Posted in TradeComments (1)

Oil producing countries’ financial troubles?

Stock markets in the Arab countries are down about 40%.  Oil futures in New York hit $64 last Friday.  In March 2002, per barrel prices were $25 or so.

The Arab countries have benefitted from a huge transfer of wealth because of soaring oil prices.  But now they are bailing out their own financial institutions in the global recession.

In Saudi Arabia, always on guard against potential unrest, King Abdullah said that 10 billion riyals, or $2.7 billion, would be placed in an account in the Saudi Bank of Credit and Saving to enable the bank to help hundreds of thousands of citizens obtain loans for family needs, including marriages and home repairs. …

In Kuwait, the central bank also said it was moving toward guaranteeing deposits at local banks.

If oil drops below $60, the countries are presumed in financial trouble.

“This shows the gulf countries are not immune to the overall problems in the financial system,” Olivier Jakob, an oil analyst at Petromatrix in Zug, Switzerland, said during an interview Sunday. “If we get below $60 a barrel, some of these countries will suffer.”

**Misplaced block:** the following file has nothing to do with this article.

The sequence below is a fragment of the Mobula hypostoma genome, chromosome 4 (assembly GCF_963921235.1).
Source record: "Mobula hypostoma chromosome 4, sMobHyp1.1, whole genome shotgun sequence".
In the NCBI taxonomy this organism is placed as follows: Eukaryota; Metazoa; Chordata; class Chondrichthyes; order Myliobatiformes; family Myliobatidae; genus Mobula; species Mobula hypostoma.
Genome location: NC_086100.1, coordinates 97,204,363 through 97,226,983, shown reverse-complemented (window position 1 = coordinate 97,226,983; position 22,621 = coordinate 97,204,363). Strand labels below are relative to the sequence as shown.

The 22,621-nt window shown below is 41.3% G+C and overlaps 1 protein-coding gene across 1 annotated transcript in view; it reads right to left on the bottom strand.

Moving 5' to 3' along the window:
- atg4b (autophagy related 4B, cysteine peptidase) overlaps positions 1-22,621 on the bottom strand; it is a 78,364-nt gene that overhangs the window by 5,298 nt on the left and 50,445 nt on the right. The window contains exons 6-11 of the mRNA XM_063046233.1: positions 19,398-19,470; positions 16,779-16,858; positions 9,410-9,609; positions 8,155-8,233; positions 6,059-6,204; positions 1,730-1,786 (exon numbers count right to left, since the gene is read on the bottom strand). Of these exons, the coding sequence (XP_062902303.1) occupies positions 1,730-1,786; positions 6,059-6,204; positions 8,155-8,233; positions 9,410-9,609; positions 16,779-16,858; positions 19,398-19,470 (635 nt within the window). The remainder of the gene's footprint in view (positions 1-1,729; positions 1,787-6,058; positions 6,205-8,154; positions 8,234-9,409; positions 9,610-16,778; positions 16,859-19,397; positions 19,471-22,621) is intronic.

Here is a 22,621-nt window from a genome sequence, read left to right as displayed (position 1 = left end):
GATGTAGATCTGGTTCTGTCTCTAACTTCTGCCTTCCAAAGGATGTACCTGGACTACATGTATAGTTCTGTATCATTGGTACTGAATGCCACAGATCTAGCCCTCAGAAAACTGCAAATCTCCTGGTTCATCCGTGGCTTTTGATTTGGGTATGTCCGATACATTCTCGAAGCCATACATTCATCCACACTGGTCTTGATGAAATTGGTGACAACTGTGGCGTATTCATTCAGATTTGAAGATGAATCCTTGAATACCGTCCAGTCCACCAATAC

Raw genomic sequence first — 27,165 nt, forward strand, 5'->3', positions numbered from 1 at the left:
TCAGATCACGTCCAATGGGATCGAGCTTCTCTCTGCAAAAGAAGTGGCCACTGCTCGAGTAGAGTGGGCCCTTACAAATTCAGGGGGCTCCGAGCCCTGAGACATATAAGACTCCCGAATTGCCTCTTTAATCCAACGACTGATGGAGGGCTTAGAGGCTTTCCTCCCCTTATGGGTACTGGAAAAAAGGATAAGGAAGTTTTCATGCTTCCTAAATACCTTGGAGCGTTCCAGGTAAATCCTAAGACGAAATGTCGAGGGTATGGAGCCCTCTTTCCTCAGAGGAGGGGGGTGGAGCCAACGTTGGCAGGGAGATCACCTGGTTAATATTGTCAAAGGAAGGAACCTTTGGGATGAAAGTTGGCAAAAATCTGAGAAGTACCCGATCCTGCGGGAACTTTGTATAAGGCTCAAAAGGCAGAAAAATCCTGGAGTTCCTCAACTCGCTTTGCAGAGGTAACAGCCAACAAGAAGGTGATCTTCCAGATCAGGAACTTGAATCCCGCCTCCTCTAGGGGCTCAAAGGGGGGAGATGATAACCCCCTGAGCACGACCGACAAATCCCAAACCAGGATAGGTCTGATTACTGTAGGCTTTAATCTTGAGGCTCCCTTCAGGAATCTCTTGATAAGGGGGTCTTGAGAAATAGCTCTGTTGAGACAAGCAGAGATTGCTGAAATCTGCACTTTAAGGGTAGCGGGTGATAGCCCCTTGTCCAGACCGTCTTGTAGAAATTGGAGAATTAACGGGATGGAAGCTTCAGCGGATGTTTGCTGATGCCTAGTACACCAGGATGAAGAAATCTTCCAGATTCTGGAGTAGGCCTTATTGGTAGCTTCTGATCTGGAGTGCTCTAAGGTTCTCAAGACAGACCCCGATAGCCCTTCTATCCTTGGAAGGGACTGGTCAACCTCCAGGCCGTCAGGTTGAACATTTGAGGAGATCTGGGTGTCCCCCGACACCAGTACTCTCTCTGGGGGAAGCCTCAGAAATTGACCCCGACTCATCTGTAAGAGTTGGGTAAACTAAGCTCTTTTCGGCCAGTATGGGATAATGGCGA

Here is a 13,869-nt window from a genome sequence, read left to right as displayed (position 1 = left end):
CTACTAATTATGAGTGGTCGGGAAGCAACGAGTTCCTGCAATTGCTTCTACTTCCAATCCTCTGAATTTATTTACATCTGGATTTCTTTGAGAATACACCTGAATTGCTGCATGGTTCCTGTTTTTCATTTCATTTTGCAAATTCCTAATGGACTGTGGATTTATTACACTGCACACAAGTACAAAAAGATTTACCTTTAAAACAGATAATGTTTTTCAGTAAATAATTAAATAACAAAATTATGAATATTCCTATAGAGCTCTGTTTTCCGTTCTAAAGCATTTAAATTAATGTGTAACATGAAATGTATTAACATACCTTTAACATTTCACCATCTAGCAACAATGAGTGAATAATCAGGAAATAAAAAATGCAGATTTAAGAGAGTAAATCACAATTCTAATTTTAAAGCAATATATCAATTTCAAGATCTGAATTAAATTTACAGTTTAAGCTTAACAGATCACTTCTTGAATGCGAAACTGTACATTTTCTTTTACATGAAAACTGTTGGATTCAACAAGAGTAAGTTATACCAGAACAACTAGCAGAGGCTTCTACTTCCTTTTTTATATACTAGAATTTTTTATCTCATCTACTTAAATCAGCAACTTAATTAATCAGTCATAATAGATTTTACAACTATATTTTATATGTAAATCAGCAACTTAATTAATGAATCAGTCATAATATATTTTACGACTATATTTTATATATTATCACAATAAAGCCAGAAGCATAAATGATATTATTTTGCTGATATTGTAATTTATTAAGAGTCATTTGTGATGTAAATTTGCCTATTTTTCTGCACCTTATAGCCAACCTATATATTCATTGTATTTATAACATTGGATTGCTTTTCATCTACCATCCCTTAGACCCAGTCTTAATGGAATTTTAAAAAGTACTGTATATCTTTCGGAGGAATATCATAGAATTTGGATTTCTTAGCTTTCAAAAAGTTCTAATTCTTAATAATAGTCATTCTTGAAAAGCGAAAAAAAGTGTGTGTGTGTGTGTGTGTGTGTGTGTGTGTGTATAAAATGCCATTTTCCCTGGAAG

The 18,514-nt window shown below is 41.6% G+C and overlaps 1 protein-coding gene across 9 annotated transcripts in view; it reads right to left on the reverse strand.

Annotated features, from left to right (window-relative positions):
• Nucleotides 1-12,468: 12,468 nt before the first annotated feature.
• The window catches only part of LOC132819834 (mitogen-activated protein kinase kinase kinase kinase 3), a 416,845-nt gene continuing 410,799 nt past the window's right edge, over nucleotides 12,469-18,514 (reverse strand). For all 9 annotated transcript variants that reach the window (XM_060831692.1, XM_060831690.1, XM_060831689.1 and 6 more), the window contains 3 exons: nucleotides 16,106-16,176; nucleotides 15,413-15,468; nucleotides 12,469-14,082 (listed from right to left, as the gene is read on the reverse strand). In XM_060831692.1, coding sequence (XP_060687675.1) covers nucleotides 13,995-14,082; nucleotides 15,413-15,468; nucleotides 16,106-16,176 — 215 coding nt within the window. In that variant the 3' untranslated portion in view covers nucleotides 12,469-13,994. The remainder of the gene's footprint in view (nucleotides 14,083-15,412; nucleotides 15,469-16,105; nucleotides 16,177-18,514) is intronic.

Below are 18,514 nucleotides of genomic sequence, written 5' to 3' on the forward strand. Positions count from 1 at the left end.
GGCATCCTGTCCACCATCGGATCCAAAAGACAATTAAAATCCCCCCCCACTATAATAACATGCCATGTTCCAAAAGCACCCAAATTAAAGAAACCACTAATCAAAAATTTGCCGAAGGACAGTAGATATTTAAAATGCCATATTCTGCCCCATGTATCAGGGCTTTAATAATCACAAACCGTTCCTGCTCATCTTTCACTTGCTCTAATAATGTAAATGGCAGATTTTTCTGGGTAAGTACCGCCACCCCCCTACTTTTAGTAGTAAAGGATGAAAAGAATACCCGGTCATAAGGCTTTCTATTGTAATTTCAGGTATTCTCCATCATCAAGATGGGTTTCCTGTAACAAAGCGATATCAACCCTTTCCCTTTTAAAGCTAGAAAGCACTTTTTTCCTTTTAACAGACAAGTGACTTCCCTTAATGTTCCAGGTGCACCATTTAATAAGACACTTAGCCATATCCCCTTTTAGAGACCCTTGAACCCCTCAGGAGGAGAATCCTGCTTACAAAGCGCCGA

Odd.  They did not seem to be in trouble with $25 oil six years ago.  The lower oil prices should reduce our trade deficit.  But we need to balance our deficit and produce a trade surplus to offset years of negative numbers. 

It is urgent that we Fix America’s Economy so this does not happen again.  Sign on to help.

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Commodity markets tumble

The huge surges in the commodities markets have ended, at least temporarily.  Oil has dropped by 44%.  Gasoline prices have fallen by 24 cents in the last week to a national average of $3.21/gal (in July, prices were $4.11/gal). 

Corn, soybean and wheat prices have also dropped tremendously.  

Big increases in world wheat production because of increased acreage in the United States, Canada, Russia and much of Europe have brought wheat prices to less than $6 a bushel today from nearly $13 in March.

Soybean prices have dropped to $9 a bushel from $16 since July, in part because of a record crop in China and a slowdown in Chinese imports. Corn prices are also easing amid expanded supply.

But will commodities continue tanking, or are will they generally go up.

A theory among economists is that commodity prices are still at the